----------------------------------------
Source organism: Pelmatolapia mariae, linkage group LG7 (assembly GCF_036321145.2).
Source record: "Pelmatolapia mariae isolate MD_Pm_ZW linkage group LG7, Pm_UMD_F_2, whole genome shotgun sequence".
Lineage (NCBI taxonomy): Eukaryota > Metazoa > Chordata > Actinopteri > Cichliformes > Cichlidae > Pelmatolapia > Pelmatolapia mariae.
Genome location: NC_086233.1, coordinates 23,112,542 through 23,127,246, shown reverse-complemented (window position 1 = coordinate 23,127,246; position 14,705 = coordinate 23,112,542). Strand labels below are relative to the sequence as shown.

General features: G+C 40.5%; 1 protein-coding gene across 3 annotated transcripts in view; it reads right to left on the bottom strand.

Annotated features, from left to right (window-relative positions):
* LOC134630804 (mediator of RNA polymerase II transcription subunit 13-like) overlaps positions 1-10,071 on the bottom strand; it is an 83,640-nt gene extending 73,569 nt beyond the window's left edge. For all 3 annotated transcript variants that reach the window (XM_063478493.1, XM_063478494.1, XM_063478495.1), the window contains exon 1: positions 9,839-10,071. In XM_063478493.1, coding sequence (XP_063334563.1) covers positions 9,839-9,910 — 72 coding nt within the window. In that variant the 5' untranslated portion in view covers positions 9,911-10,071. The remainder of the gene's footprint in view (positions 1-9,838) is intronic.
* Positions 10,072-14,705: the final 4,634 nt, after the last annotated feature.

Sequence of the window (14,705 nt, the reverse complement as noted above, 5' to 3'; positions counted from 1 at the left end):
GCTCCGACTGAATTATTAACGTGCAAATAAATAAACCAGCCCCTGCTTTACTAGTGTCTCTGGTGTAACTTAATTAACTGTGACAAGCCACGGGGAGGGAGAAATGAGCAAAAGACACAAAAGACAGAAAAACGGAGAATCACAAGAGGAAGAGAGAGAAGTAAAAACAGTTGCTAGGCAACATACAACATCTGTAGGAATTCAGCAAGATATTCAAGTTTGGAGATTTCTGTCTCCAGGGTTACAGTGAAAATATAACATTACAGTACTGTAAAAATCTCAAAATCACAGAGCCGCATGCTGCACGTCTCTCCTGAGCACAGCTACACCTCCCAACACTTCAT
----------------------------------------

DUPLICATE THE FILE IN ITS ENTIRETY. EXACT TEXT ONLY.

Source organism: Pelmatolapia mariae, linkage group LG7 (assembly GCF_036321145.2).
Source record: "Pelmatolapia mariae isolate MD_Pm_ZW linkage group LG7, Pm_UMD_F_2, whole genome shotgun sequence".
Lineage (NCBI taxonomy): Eukaryota > Metazoa > Chordata > Actinopteri > Cichliformes > Cichlidae > Pelmatolapia > Pelmatolapia mariae.
Genome location: NC_086233.1, coordinates 23,112,542 through 23,127,246, shown reverse-complemented (window position 1 = coordinate 23,127,246; position 14,705 = coordinate 23,112,542). Strand labels below are relative to the sequence as shown.

General features: G+C 40.5%; 1 protein-coding gene across 3 annotated transcripts in view; it reads right to left on the bottom strand.

Annotated features, from left to right (window-relative positions):
* LOC134630804 (mediator of RNA polymerase II transcription subunit 13-like) overlaps positions 1-10,071 on the bottom strand; it is an 83,640-nt gene extending 73,569 nt beyond the window's left edge. For all 3 annotated transcript variants that reach the window (XM_063478493.1, XM_063478494.1, XM_063478495.1), the window contains exon 1: positions 9,839-10,071. In XM_063478493.1, coding sequence (XP_063334563.1) covers positions 9,839-9,910 — 72 coding nt within the window. In that variant the 5' untranslated portion in view covers positions 9,911-10,071. The remainder of the gene's footprint in view (positions 1-9,838) is intronic.
* Positions 10,072-14,705: the final 4,634 nt, after the last annotated feature.

Sequence of the window (14,705 nt, the reverse complement as noted above, 5' to 3'; positions counted from 1 at the left end):
GCTCCGACTGAATTATTAACGTGCAAATAAATAAACCAGCCCCTGCTTTACTAGTGTCTCTGGTGTAACTTAATTAACTGTGACAAGCCACGGGGAGGGAGAAATGAGCAAAAGACACAAAAGACAGAAAAACGGAGAATCACAAGAGGAAGAGAGAGAAGTAAAAACAGTTGCTAGGCAACATACAACATCTGTAGGAATTCAGCAAGATATTCAAGTTTGGAGATTTCTGTCTCCAGGGTTACAGTGAAAATATAACATTACAGTACTGTAAAAATCTCAAAATCACAGAGCCGCATGCTGCACGTCTCTCCTGAGCACAGCTACACCTCCCAACACTTCAT